Midland School’s fifth graders enchanted all who were lucky enough to see their magical rendition of “Shrek the Musical.” The show was the result of months of hard work not only by a fairy tale cast, but also by teachers, staff, and parents. Not a real ogre in the bunch.

— Annette McLoughlin

By Gretchen Althoff Snyder

In 2013, Evan Kamer was looking to fill a void in the otherwise saturated world of Rye youth sports. Kamer’s son found his passion playing rugby on a club team in Old Greenwich, but sadly the club only offered rugby until the age of 15. After joining forces with another Rye resident, Ryan Fitzpatrick, the two men founded Rye Youth Rugby Club (also known as the Rye Rugby Club). While Fitzpatrick started playing rugby in a men’s league in 1991, Kamer never played but wanted to foster his son’s passion in any way possible.

“From the very start,” said Kamer, “our objective was not only to bring a quality rugby playing experience to children from kindergarten through high school, but also focus on sound and safe development of youth athletes to foster the good sportsmanship so often associated with the sport.” In fact, after every match, the team enjoys food and drinks with the opposing team. “The kids can beat each other up the whole match, but they are all brothers of rugby afterwards.”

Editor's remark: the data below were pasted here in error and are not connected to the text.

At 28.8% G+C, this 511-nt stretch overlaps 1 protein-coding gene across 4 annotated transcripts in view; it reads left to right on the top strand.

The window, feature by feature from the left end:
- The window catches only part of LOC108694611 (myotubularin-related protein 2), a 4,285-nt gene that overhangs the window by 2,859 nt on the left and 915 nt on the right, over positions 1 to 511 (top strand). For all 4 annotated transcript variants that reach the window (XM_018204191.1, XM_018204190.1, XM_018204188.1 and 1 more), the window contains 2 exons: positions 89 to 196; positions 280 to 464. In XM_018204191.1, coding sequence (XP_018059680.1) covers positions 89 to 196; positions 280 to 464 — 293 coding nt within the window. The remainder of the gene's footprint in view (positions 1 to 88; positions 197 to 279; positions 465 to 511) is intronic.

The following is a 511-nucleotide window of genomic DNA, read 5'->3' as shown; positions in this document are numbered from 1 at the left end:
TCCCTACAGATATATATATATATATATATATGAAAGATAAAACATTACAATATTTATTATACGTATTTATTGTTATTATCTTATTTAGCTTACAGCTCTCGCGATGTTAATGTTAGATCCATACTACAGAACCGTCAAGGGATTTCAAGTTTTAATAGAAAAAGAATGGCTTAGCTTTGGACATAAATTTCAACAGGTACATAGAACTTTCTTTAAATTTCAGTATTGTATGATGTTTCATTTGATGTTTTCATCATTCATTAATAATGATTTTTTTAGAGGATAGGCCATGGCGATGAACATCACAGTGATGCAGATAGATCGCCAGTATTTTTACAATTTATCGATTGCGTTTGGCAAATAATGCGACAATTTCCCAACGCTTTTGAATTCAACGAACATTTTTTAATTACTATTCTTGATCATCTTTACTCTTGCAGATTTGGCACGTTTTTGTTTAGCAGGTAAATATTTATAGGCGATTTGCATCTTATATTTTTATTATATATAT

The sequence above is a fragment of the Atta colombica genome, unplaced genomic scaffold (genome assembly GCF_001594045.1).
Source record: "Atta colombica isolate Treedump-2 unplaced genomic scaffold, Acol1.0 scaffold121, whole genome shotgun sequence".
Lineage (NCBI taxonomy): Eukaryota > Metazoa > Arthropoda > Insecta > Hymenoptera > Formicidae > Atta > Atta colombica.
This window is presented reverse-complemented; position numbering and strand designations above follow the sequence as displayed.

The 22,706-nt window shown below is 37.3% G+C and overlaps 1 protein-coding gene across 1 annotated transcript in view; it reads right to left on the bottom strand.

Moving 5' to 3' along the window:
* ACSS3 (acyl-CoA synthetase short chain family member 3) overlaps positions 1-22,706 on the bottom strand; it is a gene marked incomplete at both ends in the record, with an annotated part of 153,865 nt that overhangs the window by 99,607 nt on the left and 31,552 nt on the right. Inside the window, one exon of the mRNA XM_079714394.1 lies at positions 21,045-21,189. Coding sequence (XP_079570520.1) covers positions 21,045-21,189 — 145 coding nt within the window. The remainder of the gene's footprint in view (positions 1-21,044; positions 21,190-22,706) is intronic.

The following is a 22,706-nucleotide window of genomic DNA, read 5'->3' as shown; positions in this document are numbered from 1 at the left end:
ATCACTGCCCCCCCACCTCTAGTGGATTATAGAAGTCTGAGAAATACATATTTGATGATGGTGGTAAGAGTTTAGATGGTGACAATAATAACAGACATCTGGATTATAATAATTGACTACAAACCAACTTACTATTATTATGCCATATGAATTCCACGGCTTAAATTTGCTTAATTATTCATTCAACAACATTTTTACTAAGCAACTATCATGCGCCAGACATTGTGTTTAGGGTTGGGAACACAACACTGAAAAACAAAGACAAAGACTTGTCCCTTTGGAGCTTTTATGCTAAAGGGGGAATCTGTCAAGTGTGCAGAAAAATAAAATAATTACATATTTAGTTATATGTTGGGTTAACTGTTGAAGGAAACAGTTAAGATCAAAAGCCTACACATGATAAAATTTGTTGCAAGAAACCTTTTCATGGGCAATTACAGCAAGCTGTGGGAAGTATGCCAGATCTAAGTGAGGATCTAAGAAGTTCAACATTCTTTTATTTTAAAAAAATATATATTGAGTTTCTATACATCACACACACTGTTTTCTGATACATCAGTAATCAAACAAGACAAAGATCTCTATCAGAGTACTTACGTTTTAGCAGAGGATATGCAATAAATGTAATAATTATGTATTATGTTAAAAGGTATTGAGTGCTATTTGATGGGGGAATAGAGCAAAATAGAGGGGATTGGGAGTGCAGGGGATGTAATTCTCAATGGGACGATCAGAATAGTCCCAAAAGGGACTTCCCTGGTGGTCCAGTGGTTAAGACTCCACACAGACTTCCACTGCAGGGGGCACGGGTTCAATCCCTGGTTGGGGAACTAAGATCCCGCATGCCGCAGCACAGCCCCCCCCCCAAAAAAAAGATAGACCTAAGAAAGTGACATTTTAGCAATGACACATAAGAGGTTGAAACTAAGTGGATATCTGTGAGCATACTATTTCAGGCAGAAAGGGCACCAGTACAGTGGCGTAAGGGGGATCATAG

The club started as a training program for 24 high school students; four years later, the club boasts over 150 kids with four co-ed youth groups and three Rye High School teams (two boys and one girls). In 2016, the boy’s high school team won the Division II New York State Rugby Championships.

Kamer is pleased that the community response has been so positive. Many families in Rye are expats who grew up playing rugby, and are thrilled that their children will have the opportunity to enjoy the sport as well. There are also many families who’ve never been exposed to rugby, and their children immediately take to it.